Loss of Earning Capacity and The Self-Employed Plaintiff: What Damages Are Recoverable (IL 4th Dist. Case Note)

The plaintiff in Keiser-Long v. Owens, 2015 IL App (4th) 140612, a self-employed cattle buyer, sued for injuries she suffered in a car accident with the defendant.  The defendant admitted negligence and the parties went to trial on damages.

The defendant successfully moved for a directed verdict on plaintiff’s attempt to recover for lost earning capacity at trial and the Plaintiff appealed.

Reversing, the Fourth District appeals court expanded on the potential damages a personal injury claimant can recover where the plaintiff is self-employed and doesn’t draw a formal salary from the business she operates.

Illinois allows a plaintiff in a negligence suit to recover all damages that naturally flow from the commission of a tort.  Impaired earning capacity is a proper element of damages in a personal injury suit.  However, recovery is limited to loss that is reasonably certain to occur.  Lost earning capacity damages are measured by the difference between (a) the amount a plaintiff was capable of earning before her injury; and (b) the amount she is able to earn post-accident.

Lost earning capacity damages focus on an injured person’s ability to earn money instead of what she actually earned before an injury.  That said, a plaintiff pre- and post-accident earnings are relevant to a plaintiff’s damages computation.  ¶ 37.

Where a plaintiff is self-employed, a court can consider the plaintiff’s company’s diminution of profits as evidence of a plaintiff’s monetary damages where the plaintiff’s services are the dominant factor in producing profits.  By contrast, where a self-employed plaintiff’s involvement is passive and she relies on the work of others to make the company profitable, a profits reduction is not a proper damage element in a personal injury action.

The trial court granted the defendant’s motion for directed verdict since the plaintiff failed to present evidence that she lost income in the form of a salary or bonus from her cattle-buying business.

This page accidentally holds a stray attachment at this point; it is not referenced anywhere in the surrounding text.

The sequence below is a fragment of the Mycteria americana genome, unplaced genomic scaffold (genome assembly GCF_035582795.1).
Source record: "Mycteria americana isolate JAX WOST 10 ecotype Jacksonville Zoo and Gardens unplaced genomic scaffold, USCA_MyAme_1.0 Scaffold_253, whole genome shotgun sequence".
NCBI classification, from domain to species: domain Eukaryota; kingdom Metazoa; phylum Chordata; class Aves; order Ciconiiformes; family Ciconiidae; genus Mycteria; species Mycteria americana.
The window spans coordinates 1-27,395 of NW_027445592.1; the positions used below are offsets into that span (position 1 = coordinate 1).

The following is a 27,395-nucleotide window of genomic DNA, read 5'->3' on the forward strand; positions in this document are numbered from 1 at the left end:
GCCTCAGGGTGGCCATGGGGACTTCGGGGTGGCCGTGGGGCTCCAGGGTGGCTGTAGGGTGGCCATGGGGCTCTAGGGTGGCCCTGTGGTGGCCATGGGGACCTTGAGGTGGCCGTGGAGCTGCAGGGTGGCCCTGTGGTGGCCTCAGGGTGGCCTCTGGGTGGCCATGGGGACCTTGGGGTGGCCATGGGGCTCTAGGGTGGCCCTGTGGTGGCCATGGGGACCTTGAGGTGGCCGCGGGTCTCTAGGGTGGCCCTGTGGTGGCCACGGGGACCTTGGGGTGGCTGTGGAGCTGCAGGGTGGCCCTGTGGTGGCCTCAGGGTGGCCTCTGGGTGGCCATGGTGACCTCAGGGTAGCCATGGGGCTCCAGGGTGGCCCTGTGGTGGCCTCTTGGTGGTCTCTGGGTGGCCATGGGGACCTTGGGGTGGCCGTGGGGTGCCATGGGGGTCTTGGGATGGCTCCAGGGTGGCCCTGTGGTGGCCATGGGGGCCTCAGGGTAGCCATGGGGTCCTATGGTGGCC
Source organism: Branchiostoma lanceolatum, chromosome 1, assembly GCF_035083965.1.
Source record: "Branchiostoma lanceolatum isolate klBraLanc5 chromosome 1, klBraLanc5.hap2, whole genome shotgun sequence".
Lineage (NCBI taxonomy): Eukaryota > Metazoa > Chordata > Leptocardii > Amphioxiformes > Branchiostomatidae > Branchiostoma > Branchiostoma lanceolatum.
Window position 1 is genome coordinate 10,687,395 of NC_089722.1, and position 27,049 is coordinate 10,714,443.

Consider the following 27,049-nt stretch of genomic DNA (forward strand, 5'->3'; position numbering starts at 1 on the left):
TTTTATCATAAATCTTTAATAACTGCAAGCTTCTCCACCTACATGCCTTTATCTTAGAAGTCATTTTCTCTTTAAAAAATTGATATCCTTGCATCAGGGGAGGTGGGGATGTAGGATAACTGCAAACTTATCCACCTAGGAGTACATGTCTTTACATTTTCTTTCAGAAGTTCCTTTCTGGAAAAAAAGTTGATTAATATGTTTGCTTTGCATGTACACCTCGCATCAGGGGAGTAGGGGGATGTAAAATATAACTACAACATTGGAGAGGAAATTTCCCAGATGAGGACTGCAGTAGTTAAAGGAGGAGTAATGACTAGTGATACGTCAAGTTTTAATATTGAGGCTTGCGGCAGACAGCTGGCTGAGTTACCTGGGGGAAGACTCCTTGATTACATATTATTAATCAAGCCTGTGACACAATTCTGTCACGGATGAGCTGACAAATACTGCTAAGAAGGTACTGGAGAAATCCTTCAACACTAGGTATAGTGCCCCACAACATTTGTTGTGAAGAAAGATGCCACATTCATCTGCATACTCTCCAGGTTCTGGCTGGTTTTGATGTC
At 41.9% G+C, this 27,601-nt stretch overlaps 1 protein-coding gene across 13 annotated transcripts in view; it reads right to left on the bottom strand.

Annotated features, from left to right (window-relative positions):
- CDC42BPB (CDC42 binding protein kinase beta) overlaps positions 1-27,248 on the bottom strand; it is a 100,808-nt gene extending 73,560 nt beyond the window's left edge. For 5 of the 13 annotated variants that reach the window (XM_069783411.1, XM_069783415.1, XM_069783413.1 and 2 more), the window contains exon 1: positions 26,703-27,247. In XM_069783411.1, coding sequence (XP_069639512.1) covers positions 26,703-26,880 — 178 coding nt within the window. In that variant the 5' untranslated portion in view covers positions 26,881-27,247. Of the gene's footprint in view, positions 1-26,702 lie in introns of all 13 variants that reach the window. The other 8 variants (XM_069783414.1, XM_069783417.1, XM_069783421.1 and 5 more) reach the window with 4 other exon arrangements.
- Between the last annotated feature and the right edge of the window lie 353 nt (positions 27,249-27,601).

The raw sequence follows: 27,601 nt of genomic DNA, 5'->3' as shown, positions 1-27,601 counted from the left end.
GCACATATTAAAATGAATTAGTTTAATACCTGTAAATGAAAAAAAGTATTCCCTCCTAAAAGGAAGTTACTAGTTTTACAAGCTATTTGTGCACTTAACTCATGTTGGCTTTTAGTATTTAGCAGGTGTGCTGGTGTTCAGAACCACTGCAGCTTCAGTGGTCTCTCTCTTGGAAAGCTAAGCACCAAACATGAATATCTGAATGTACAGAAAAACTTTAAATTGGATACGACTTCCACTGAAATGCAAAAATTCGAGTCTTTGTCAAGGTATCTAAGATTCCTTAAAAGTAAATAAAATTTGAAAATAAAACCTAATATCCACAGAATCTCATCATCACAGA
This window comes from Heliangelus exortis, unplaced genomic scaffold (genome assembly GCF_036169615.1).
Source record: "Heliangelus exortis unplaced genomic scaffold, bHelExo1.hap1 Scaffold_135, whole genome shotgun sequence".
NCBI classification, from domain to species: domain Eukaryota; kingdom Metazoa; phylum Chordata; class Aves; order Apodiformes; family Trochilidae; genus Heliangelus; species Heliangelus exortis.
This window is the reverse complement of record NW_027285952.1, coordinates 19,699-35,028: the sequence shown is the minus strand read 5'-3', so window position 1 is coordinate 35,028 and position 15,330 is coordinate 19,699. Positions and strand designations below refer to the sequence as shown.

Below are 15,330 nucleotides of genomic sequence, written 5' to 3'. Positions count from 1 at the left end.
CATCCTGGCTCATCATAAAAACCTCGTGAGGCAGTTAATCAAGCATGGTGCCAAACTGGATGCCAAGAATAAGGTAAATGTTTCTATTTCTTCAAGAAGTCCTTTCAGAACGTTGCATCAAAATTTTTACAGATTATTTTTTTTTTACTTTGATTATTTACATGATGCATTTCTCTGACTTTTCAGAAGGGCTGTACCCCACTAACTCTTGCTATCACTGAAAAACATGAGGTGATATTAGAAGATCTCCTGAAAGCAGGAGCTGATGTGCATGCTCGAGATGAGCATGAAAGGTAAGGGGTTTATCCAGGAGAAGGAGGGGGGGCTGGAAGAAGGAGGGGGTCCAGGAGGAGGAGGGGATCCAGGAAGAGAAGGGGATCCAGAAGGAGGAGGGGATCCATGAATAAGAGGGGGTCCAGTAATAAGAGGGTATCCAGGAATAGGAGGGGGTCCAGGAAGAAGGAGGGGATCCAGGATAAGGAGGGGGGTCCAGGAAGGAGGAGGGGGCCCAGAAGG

The appeals court reversed.  It noted that the plaintiff was solely responsible for her company’s profits and was the only one who travelled around the State visiting various cattle auctions and meeting with cattle sellers.  Plaintiff also offered expert testimony that she missed out on the chance to earn some $200,000/year in the years following the accident and that any company profits were labeled “retained earnings” and treated as the plaintiff’s personal retirement plan  ¶¶ 41-43.

The court held that since the plaintiff was the only one whose efforts dictated whether her cattle buying business was profitable or not, her business’s post-accident balance sheet was relevant to her recoverable damages.

The court also rejected the defendant’s argument that since plaintiff’s company was a C corporation (and not an S corp.1), profits and losses did not flow through to the plaintiff, the court should not have considered lost business income as an element of plaintiff’s damages.  The court found that any tax differences between C and S corporations were irrelevant since plaintiff was the cattle company for all intents and purposes.  As a result, any loss suffered by the company was tantamount to monetary loss suffered by the plaintiff.  ¶¶ 45-46.

The court’s final reason for reversing the trial court was a policy one.  Since the plaintiff’s corporation couldn’t sue the defendant, there was no potential for double recovery.  In addition, if the court prevented the plaintiff from recovering just because she didn’t earn a formal salary, this would operate as an unfair windfall for the defendant.  The end result is now the parties must have a retrial on the issue of plaintiff’s lost earning capacity.  ¶¶ 46-47.

Afterwords:

Owens provides a useful synopsis of when impaired earning capacity can be recovered in a personal injury suit.  In the context of a self-employed plaintiff, a plaintiff’s failure to draw a salary per se will not foreclose her from recovering damages; especially where the plaintiff – and not someone working for her – is the one mainly responsible for company profits.  In cases where the plaintiff is self-employed and is singularly responsible for a company’s profits, a loss in business income can be imputed to the defendant and awarded to the business-owner plaintiff.

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A C corporation is taxed at both the corporate level and at the shareholder level.  By contrast, an S corporation is not taxed at the corporate level; it’s only taxed at the shareholder individually. (This is colloquially termed “flow-through taxation.”)

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PaulP

Litigation attorney at Fisher Kanaris, P.C. representing businesses and individuals in all types of commercial disputes.